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Marine science, engineering and technology

In the UK over 90% of all international trade is carried in nearly one hundred thousand ocean-going vessels, from massive bulk cargo ships to the smallest sea-canal barge. Along with energy, defence and recreation the UK marine industry is worth over 50 billion pounds annually and employs some 400 000 people. Skilled people are needed to operate ships or work offshore, but many more are required in shore based jobs that support these operations.

Design of ships, boats and other offshore structures is one key area of activity. Every year entirely new ships appear and there is continuous development to improve performance and economy. There are millions of fishing vessels and workboats of all types. The current boom in cruising has led to a new generation of luxury passenger vessels, and water sports of all types are amongst the most popular leisure activities in Britain.

More than 70% of the Earth’s surface is covered by water and the deep ocean has been described as the ‘last true frontier’. The marine environment presents challenging problems to animals that live in the sea, to ships, and boats, which sail on or under the sea and to fixed structures built in the sea. Biologists and engineers study the seas so that they can use this international resource in a responsible and environmentally sustainable way.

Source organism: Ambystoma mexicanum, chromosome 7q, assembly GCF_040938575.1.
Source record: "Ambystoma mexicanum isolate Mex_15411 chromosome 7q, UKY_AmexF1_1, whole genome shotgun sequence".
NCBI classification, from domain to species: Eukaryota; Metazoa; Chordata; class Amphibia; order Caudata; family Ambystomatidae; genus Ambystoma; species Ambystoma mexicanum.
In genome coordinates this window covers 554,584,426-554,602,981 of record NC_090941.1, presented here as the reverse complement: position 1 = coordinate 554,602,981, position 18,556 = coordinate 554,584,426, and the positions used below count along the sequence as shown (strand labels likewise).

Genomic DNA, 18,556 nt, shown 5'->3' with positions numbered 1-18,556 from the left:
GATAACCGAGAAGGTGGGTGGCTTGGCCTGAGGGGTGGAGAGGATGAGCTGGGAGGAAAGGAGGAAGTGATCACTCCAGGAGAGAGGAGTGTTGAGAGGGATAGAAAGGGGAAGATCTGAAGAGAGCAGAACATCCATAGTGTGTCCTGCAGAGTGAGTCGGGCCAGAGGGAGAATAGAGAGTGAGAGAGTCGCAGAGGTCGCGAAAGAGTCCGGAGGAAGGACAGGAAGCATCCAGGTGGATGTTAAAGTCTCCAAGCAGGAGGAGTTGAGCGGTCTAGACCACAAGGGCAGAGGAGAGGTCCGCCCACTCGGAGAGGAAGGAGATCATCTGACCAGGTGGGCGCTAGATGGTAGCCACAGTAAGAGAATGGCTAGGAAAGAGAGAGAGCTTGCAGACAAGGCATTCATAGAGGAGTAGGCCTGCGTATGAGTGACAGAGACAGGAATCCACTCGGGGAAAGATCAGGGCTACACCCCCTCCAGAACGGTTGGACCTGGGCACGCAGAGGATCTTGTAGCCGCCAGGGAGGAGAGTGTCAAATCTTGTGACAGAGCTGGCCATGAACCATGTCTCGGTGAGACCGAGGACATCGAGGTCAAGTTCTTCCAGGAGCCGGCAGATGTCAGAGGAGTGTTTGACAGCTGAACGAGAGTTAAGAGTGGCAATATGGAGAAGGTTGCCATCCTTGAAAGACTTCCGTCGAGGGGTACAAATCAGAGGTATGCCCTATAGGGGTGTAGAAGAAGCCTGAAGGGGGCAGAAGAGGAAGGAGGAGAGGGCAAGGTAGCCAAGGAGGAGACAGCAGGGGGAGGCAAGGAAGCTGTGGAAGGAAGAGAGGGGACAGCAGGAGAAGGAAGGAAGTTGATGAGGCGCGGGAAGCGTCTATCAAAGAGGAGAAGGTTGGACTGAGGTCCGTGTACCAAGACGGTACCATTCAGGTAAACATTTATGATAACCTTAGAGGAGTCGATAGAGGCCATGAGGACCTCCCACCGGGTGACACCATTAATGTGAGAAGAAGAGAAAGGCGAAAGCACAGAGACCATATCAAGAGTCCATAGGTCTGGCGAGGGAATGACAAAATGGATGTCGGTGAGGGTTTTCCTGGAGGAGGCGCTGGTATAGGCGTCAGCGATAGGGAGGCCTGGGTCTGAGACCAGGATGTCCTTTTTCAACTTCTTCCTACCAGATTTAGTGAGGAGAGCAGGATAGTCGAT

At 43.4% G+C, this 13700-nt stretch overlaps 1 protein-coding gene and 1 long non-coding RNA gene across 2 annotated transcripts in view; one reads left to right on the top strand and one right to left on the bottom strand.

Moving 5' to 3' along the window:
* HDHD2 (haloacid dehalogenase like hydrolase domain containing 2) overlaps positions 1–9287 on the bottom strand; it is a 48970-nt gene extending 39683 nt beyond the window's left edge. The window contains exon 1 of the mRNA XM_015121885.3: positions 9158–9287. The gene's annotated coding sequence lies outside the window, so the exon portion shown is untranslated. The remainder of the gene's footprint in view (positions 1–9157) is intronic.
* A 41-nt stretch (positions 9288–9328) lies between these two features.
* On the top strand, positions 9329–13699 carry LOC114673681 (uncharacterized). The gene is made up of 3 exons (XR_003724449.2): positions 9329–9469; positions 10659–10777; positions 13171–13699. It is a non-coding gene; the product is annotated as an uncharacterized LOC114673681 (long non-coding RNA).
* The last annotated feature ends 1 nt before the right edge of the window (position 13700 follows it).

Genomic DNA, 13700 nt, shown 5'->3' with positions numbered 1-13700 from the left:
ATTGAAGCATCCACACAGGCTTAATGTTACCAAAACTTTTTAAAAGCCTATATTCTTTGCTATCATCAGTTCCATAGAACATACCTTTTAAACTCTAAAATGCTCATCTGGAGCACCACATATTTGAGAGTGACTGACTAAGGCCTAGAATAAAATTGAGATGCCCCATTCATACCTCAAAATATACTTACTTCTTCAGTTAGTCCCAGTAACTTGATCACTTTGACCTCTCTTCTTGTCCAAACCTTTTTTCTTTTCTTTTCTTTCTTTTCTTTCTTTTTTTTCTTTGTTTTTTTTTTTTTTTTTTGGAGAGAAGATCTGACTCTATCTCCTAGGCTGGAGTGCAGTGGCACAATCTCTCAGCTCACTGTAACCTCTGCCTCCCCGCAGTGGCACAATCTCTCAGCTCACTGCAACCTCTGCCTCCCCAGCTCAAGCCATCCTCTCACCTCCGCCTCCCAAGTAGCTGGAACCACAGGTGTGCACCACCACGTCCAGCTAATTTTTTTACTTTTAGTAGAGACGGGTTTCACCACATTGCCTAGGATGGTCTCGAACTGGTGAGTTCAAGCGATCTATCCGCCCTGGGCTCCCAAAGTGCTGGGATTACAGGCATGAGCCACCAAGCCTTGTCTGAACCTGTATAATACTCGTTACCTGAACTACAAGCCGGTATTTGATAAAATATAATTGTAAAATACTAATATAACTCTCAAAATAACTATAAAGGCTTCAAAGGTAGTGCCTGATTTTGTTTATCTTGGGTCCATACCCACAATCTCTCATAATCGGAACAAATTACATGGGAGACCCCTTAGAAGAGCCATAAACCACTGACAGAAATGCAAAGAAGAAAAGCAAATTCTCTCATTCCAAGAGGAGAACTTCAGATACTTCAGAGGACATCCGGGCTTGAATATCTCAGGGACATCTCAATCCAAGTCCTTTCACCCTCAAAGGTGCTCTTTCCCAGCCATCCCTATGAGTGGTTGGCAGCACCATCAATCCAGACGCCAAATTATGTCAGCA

A modern ferry has been described as a luxury hotel, built on a multi-storey car park, on top of a power station, moving at 40 kilometres per hour through a gale.

To design such a 20,000 tonne structure, and then construct it in less than one year requires a bewildering range of technology and skills. All of these types are designed in the UK.

Every use of the sea, needs the range of skills available in marine technology and the ability to integrate the work of other engineering disciplines is essential.

Qualified marine engineers create propulsion and control systems for ships, oil platforms, underwater and offshore vehicles. The latest computer methods for monitoring and control are used to ensure efficiency and to minimise environmental impacts.

Other professions include naval architects who design and produce ships and other marine vehicles. Offshore engineers design and produce fixed and floating offshore oil production installations. The marine environment is a delicate balance and marine scientists specialise in the study of the creatures and plant life in the sea. Marine biology is a subject that has interactions with many other scientific disciplines.

Graduates from accredited programmes of study in marine science or technology can become professionally qualified as Chartered Scientists (CSci) or Chartered Engineers (CEng), after a course of study approved by the Institute of Marine Engineering,Science and Technology (IMarEST) or through the Royal Institution of Naval Architects (RINA).

By Professor George Bruce, University of Newcastle